Climate activists dressed as dinosaurs dramatize their opposition to proposals to build coal-fired power plants in the Philippines. The activists said coal plant operators are dinosaurs who peddle dated fossil fuels like coal. (Photo by Jimmy Domingo)
Catholic bishops in the central Philippine region of Negros have attacked proposals to build coal-fired power plants in their areas.
Prelates from four dioceses in the island region urged Catholics to "safeguard the gains and successes" achieved so far in improving renewable energy sources.
In a statement released on Nov. 23, the church leaders appealed to the government and to electric companies "not to entertain anymore any proposition to build a coal-fired power plant."
The bishops from Bacolod, Dumaguete, Kabankalan and San Carlos dioceses said there were already nine solar power plants, eight biomass plants and 10 hydropower plants across the Negros region with a combined capacity of 579.43 megawatts.
The prelates said their dioceses are increasingly demonstrating that "sustainable energy practices work for us and for our communities."
They cited Pope Francis' call for ecological conversion and for humanity to reduce the consumption of coal and other fossil fuels that have become major contributors to climate change.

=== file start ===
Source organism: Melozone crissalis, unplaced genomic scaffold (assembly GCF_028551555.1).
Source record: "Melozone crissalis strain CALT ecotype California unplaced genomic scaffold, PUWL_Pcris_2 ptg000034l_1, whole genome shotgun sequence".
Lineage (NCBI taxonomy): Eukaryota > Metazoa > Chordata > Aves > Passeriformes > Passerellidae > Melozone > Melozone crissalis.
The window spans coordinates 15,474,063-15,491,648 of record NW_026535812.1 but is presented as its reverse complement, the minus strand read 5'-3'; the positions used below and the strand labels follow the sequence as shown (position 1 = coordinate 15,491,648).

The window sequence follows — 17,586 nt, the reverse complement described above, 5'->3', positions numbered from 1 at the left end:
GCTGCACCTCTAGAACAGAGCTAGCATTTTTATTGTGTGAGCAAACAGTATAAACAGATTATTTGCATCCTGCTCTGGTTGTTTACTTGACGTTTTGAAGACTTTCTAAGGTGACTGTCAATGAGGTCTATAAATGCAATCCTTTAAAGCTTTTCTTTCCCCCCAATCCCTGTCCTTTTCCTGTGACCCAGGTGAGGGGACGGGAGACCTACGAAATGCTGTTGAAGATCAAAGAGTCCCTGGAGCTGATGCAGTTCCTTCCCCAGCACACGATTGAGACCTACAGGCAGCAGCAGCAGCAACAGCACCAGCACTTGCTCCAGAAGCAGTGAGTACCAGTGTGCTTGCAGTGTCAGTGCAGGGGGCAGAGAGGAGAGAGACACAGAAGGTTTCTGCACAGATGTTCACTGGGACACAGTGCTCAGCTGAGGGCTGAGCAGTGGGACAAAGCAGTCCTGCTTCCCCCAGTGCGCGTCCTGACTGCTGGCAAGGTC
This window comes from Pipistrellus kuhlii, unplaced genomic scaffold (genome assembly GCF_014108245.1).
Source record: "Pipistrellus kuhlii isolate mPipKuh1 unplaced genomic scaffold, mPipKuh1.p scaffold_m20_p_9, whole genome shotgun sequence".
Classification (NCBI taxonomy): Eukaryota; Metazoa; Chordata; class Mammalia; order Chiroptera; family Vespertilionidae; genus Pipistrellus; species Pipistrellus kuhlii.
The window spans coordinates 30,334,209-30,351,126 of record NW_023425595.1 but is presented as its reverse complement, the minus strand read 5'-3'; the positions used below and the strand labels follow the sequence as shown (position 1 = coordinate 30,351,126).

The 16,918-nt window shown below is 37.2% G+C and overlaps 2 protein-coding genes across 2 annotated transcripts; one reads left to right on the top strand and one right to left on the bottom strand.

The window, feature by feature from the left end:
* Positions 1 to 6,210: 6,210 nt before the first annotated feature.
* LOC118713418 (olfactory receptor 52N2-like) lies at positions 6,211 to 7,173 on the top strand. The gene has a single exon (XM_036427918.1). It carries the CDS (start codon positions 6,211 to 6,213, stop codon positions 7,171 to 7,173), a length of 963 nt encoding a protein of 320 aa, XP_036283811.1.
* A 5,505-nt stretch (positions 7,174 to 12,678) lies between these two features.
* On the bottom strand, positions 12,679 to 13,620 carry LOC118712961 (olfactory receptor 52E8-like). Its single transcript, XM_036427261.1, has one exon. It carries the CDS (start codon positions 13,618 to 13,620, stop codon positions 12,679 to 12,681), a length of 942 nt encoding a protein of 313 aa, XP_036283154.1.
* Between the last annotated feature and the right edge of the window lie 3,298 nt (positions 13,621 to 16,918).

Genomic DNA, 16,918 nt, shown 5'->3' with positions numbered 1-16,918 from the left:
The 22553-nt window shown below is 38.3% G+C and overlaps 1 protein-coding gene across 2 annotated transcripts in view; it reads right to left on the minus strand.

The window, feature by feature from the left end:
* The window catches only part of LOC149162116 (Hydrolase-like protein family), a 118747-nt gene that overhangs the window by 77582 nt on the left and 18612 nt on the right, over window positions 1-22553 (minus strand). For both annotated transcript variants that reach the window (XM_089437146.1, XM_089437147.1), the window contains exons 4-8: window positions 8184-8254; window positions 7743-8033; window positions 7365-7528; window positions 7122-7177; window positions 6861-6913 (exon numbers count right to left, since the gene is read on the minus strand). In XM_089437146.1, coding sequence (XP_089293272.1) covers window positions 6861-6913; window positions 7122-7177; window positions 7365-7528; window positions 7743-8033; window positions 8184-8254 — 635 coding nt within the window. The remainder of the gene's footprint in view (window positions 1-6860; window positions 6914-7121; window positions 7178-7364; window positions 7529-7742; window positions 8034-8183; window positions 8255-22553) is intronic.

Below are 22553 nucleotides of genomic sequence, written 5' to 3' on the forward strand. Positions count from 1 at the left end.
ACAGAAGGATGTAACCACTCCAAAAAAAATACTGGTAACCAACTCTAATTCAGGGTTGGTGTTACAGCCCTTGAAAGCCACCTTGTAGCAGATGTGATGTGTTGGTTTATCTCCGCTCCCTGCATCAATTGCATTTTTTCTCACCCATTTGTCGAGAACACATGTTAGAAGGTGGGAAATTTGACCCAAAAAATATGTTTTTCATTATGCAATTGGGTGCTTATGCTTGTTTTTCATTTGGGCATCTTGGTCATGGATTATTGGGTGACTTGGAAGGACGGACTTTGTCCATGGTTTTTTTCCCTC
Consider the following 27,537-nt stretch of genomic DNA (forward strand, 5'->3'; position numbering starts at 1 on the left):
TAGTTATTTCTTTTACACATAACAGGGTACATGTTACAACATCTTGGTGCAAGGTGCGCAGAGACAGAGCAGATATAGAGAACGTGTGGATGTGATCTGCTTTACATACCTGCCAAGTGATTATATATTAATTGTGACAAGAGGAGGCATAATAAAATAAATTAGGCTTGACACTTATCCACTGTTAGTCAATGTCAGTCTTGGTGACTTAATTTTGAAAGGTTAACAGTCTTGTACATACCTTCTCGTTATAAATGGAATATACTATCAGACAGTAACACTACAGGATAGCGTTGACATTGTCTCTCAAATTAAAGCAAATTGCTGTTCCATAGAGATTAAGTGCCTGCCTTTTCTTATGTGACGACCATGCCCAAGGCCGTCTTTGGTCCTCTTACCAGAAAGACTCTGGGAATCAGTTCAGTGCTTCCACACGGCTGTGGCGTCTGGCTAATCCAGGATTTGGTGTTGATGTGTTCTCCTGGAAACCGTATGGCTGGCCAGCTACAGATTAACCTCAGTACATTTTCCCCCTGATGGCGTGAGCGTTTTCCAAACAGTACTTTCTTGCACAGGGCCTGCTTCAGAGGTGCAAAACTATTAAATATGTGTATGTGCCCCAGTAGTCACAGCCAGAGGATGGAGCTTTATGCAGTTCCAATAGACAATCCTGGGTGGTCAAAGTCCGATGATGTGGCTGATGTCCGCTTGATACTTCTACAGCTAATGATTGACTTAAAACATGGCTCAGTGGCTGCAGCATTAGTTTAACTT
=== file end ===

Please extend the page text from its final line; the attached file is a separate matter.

At present, the coal-reliant Philippines has 28 operational coal-fired power plants and another 28 proposed coal projects across the country.
Manila Cardinal Luis Antonio Tagle also noted in an earlier statement that the poor suffer greatly from climate change and fossil fuels are among the "main drivers of this injustice."
In Bacolod and San Carlos dioceses, the bishops said decentralized rooftop solar energy systems show how small-scale distributed renewable energy generation is "climate-friendly, sustainable and affordable."
"These are strongly indicative of the bright future of renewable energy all throughout the province," read the bishops' statement.
Negros Occidental has been called the "renewable energy capital" of the Philippines. The Department of Energy has gone further by saying that with Negros Island's renewable energy sources, it is poised to become an entirely "green" region by 2030.
The bishops said coal-driven power "will never truly be cheap, especially when we factor in the environmental, social and health costs associated with its use."
"Let us stand firm together in Negros — with each other and with our civic leaders — to oppose any new coal-fired power plants and to phase out those still in operation," they said.